By comparison, Noe was found guilty of stealing millions and using the cash to erase debts and buy and furnish million-dollar homes.
The sentiment that Noe has done enough time is far from universal, however.
“He shouldn’t be left off the hook,” said a juror from Noe’s 2006 trial, who asked not to be named in the newspaper.
The juror, now 75, said that Noe “got everything he deserved” and that the panel had no question nine years ago that he was a thief.
When told that officials from organizations such as Lourdes University and the Catholic church as well as other groups had written in support of early release for Noe, the juror asked, “How much did he contribute?” to such organizations. The juror said people of less means would be unlikely to draw such backing.
“If he gets a pardon, I will not vote for the man who gives him a pardon,” the juror said.
The juror, who has served on juries in three major trials, said, “You know the old saying: If you do the crime, you do the time.”
David Zollars of Perrysburg urged Mr. Kasich in an email not to commute Noe’s sentence. Like Mr. Zollars, those who wrote to urge that Noe stay in prison filed their letters via the governor’s website.
“Noe should not be granted clemency,” he wrote. “Tom has never admitted that he took a cent and has never shown any remorse or any responsibility for his crime. I as a taxpayer feel he should be held as [an] example for others that the State of Ohio will not tolerate theft of the State’s income.”
In addition to the expected support from family and friends, the letters largely fell into a few categories: those believing it was a miscarriage of justice; those who maintain Noe was guilty but is a better man now; those who blame The Blade for its investigative coverage of the Coingate scandal, and prominent politicians, most of them Republicans.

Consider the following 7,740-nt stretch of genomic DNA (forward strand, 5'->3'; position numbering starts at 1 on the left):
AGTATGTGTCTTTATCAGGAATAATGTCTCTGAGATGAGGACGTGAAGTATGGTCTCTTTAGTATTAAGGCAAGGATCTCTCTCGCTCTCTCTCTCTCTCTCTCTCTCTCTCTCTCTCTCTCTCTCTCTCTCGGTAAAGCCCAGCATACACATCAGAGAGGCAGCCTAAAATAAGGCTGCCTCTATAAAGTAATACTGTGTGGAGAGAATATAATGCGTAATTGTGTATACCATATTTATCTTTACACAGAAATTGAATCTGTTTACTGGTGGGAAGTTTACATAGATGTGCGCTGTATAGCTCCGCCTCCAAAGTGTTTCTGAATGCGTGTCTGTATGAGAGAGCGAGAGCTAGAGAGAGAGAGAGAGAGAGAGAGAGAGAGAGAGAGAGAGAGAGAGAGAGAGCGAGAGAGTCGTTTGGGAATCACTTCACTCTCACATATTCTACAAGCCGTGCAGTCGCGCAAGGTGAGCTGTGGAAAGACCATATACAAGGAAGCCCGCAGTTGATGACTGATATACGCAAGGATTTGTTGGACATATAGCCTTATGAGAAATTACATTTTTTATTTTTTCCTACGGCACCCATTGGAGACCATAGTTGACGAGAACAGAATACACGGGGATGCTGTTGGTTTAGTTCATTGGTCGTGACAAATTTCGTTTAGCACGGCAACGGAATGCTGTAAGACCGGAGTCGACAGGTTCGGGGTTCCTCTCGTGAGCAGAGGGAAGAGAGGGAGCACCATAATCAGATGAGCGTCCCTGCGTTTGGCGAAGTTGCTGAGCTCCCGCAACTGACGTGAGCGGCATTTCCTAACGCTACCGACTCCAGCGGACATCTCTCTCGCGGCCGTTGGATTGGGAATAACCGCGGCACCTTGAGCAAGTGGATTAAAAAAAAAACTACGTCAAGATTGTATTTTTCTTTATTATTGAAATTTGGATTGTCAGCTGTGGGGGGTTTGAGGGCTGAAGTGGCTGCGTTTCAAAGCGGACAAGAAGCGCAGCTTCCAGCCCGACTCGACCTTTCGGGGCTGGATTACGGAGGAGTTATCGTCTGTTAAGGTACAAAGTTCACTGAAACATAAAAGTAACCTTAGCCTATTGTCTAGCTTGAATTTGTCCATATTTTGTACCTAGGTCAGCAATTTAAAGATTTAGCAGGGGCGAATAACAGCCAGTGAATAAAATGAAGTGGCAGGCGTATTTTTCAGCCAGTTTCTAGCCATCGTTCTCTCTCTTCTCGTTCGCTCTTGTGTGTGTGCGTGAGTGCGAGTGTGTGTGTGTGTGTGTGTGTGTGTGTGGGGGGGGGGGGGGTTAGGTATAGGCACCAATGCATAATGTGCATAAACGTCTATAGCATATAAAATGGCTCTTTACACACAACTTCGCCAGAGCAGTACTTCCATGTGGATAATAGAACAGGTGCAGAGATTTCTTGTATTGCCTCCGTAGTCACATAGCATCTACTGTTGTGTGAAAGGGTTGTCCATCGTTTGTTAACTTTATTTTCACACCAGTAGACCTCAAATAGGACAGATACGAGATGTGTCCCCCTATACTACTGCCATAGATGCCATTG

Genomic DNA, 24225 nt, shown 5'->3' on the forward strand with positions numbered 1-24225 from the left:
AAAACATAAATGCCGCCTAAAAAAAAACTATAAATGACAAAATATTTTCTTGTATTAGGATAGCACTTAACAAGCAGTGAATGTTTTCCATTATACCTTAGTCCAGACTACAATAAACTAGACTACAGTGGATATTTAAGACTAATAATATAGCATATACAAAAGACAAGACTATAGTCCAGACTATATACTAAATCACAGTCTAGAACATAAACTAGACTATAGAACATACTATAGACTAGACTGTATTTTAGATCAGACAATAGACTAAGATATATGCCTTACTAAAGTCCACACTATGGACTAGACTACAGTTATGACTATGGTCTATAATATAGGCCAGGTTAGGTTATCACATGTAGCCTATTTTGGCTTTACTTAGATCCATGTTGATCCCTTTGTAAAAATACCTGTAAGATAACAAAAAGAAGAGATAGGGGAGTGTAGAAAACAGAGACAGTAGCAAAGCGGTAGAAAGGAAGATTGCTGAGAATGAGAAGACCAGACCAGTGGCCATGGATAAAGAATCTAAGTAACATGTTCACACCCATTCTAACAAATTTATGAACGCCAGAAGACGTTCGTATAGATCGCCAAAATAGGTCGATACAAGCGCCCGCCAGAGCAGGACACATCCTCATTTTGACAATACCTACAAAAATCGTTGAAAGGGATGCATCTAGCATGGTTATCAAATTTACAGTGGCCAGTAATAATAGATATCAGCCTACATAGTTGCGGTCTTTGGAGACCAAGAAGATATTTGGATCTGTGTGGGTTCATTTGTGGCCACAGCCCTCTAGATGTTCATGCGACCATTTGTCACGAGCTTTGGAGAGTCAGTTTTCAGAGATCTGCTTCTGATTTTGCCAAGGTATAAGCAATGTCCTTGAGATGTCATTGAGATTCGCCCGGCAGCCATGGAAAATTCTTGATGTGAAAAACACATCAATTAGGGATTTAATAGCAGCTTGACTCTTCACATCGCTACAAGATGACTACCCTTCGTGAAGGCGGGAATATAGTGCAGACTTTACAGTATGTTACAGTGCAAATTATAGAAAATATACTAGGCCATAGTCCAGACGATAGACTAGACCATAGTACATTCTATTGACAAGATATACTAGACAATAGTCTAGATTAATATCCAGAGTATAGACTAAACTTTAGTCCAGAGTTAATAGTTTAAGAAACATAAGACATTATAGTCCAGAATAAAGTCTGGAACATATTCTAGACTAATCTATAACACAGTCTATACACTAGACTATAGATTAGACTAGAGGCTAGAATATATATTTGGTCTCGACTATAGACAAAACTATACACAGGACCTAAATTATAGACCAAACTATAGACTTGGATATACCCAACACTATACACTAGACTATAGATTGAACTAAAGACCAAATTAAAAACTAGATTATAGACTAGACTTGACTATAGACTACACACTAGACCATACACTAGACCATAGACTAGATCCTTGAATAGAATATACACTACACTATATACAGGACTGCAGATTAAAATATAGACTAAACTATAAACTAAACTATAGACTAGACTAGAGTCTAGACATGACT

“I remember very well the relentless barrage of negative print by a vengeful and vindictive local newspaper,” Mr. Olman wrote. “The air in our community was caustic.
“There was no way Tom was going to get a fair trial in Lucas County but the court did not agree.”
Crime and time
Noe originally was charged with 22 counts of forgery, 11 counts of money laundering, eight counts of tampering with records, six counts of aggravated theft, five counts of aggravated theft, and one count of engaging in a pattern of corrupt activity. If he had been convicted of all charges and sentenced to the maximum penalties, Noe could have faced 172½ years in prison.
A Lucas County Common Pleas Court jury found Noe guilty in 2006 of 29 felony and misdemeanor counts of corruption, theft, money laundering, and of tampering with records for the theft of millions of dollars from two $25 million rare-coin funds. He was found not guilty on 11 other charges, and several others were dismissed or consolidated.
Lucas County Common Pleas Judge Thomas Osowik sentenced Noe to 10 years on a charge of engaging in a pattern of corrupt activity. He gave him eight more for a charge of stealing more than $1 million.
The prison terms of all the other charges — money laundering, tampering with records, and forgery — ranged from six months to five years and were ordered to run concurrently with Noe’s last eight years, the judge ruled.
The issue of guilt